Media Release

Newsroom Releases 2012 May Celebrating Mabo’s courage

30/05/2012
Celebrating Mabo's courage
JCU will recognise the 20th anniversary of the historic ‘Mabo Decision’ this week.

First published 30 May 2012

James Cook University will recognise the 20th anniversary of the historic ‘Mabo Decision’ this week.

Eddie Koiki Mabo was a Torres Strait Islander, known for his role in campaigning for Indigenous land rights and for the landmark decision of the High Court of Australia that overturned the legal doctrine of terra nullius ('land belonging to nothing, no one') which characterised Australian law with regards to land and title.

Mr Mabo worked as a gardener at JCU in Townsville, and in 1974 he had a discussion with two JCU academics, Noel Loos and Henry Reynolds, about his land on Mer, or Murray Island, and his right to it.

In 1981, a land rights conference was held at JCU and Mabo made a speech to the audience where he explained the land inheritance system on Mer.

The significance of this in terms of Australian common law doctrine was taken note of by one of the attendees, a lawyer, who suggested there should be a test case to claim land rights through the court system.

The final outcome of that case on June 3, 1992, changed the history of Australia.

On Friday June 1, Professor Reynolds, one of the original participants in the Mabo saga, will present the 2012 Mabo Lecture at JCU’s Townsville campus.

Mabo - 20 Years on. Did it change the Nation? will be held at the Sir George Kneipp Auditorium, and video-conferenced to B1.031 (Library) Cairns campus

JCU Vice-Chancellor Professor Sandra Harding said JCU had a special connection with Eddie Koiki Mabo and was commemorating the 20th anniversary of the Mabo decision through two significant events being held at the Townsville campus this week.

“Firstly, Professor Reynolds will deliver the annual Mabo Lecture and then on Sunday, June 3, we will join with the Mabo family to host an afternoon of activities at the Eddie Koiki Mabo Library on the Townsville campus.”

Professor Harding said the celebrations would start with a Welcome to Country and Smoking Ceremony at 2.00pm on the southern side of the Eddie Koiki Mabo Library.

Professor Harding said there were significant milestones in the reconciliation journey in 2012.

“Each year, National Reconciliation Week is held throughout Australia,” she said.

“National Sorry Day is commemorated on May 26, May 27 marks the anniversary of the successful 1967 referendum and 3 June commemorates the High Court Mabo decision.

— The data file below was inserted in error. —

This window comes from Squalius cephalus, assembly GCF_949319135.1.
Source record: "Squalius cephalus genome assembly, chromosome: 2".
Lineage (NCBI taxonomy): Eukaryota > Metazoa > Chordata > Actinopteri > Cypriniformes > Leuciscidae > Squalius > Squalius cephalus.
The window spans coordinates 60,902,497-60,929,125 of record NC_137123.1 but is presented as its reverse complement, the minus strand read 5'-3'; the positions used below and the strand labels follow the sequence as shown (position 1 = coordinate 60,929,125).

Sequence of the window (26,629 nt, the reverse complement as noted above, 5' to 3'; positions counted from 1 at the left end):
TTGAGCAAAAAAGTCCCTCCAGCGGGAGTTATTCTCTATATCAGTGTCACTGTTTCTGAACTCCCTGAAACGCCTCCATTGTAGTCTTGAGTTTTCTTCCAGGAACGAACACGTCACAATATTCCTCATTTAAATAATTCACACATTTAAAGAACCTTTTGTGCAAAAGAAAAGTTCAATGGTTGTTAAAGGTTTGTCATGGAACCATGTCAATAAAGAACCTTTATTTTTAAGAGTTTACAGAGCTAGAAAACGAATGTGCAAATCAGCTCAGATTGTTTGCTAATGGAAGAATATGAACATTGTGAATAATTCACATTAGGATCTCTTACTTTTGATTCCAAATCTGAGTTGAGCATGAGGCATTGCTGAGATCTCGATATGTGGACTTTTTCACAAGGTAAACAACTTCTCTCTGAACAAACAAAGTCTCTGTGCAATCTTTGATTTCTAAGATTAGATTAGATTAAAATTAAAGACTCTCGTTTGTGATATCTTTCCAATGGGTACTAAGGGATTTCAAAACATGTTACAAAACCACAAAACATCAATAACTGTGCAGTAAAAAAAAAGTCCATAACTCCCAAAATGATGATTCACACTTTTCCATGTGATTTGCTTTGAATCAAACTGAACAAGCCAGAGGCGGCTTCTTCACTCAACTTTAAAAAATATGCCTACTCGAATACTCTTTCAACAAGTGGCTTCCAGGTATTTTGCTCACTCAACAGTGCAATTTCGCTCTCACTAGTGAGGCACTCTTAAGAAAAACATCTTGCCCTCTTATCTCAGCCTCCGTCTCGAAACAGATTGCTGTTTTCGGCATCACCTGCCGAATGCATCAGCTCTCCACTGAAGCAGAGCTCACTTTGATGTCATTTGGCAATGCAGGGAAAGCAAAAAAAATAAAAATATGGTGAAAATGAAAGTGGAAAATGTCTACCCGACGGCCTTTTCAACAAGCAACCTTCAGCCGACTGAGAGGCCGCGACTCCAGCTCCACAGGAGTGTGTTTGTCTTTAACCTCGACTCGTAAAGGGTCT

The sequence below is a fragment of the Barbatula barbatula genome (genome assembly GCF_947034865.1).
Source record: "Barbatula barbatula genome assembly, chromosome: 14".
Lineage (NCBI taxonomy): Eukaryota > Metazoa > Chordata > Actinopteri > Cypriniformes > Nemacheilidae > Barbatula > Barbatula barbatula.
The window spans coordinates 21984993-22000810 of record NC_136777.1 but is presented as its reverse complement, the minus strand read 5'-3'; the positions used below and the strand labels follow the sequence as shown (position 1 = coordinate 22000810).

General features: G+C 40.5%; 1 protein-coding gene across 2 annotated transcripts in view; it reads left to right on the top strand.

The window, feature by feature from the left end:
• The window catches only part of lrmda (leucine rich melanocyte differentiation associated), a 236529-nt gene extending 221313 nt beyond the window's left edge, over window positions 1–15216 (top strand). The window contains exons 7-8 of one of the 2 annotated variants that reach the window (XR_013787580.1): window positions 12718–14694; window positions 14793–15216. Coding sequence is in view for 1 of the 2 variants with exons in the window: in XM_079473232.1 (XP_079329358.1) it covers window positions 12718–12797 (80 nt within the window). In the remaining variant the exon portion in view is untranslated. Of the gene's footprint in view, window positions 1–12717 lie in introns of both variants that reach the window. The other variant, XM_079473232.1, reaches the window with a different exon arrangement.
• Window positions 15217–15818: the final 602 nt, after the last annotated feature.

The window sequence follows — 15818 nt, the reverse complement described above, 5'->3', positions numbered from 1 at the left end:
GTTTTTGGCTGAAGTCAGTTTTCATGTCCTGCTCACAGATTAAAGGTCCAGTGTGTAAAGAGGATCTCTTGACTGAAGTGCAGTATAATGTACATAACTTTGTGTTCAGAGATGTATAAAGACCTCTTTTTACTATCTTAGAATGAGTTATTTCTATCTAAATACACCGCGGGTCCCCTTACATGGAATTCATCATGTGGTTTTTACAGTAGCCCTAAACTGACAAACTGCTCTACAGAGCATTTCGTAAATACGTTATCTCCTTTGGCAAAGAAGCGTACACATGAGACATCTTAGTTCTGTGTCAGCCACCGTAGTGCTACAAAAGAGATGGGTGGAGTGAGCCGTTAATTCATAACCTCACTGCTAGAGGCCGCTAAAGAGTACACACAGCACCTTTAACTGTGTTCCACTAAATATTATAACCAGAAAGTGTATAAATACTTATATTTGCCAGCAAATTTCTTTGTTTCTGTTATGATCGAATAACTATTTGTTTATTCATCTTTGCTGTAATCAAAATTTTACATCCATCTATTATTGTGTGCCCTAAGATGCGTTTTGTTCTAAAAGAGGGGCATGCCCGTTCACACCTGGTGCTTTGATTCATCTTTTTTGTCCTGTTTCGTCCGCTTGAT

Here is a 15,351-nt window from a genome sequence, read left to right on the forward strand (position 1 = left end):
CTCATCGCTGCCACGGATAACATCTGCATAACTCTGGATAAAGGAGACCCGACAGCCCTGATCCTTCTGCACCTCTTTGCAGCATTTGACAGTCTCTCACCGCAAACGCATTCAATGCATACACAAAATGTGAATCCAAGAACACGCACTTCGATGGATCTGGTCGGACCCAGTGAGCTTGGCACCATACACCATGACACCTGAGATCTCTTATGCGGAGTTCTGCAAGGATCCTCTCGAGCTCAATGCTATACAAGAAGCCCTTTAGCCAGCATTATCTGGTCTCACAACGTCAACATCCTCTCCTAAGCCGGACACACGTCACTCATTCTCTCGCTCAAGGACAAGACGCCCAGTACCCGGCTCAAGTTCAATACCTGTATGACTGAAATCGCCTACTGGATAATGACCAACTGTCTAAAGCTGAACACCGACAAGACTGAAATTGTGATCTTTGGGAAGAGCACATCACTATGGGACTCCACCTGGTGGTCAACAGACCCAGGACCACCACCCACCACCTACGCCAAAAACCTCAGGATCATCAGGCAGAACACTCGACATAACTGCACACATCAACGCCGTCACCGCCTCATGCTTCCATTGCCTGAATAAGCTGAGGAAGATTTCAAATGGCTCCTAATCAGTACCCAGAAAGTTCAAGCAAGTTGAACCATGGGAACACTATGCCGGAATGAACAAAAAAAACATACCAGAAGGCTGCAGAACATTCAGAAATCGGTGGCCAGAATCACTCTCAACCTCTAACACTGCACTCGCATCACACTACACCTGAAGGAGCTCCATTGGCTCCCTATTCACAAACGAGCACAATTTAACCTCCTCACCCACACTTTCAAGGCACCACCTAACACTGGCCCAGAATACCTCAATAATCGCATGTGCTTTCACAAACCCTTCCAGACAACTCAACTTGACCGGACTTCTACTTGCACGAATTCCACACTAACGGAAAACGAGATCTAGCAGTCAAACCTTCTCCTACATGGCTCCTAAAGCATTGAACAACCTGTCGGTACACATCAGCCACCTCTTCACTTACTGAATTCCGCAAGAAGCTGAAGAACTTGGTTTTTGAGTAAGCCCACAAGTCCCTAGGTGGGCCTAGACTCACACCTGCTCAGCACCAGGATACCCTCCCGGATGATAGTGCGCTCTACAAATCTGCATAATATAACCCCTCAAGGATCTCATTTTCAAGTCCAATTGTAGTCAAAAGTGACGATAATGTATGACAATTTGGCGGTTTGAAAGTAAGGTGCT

“This year is especially significant as it marks the 50th anniversary of the Indigenous right to vote, the 40th anniversary of the establishment of the Tent Embassy and the 20th anniversary of the Mabo decision.”

Professor Henry Reynolds

Recognised today as a leading public intellectual, Professor Reynolds transformed the study of history in Australia. It was his works that destroyed forever the notion of peaceful conquest of Australia by Europeans and revealed the darker side of that history. His book, The Other Side of the Frontier, published in 1981, used a combination of documentary sources and oral history to reveal the process of Australian colonisation in the 19th Century from the viewpoint of the colonised. It was followed by many others including Law of the Land, which investigated Indigenous land rights and the legal framework of colonisation.

The work that Professor Reynolds and Associate Professor Noel Loos, his co-researcher and fellow oral historian at JCU, did with Eddie Koiki Mabo is seen as highly significant in encouraging Eddie to put forward his famous case for land rights over his native island of Mer. His friendship with Eddie Mabo, then a gardener at JCU, began because he sought him out in order to hear his stories.

An inspiring speaker and author, he has influenced generations of students at JCU and the University of Tasmania to examine various aspects of race relations. He has given the general public authoritative and accessible information to help them develop their opinions over various aspects of race and ethnic debates. In 1997 the National Trust named him one of Australia's 100 Living Treasures.

Details:

2012 Mabo Lecture

Mabo - 20 Years on. Did it change the Nation?

12.00pm, Friday 1 June

Sir George Kneipp Auditorium Townsville Campus

Video-conferenced to B1.031 (Library) Cairns Campus

A full program of events will be sent in a following email.

JCU Media contact: Caroline Kaurila (07) 4781 4586 or 0437 028 175.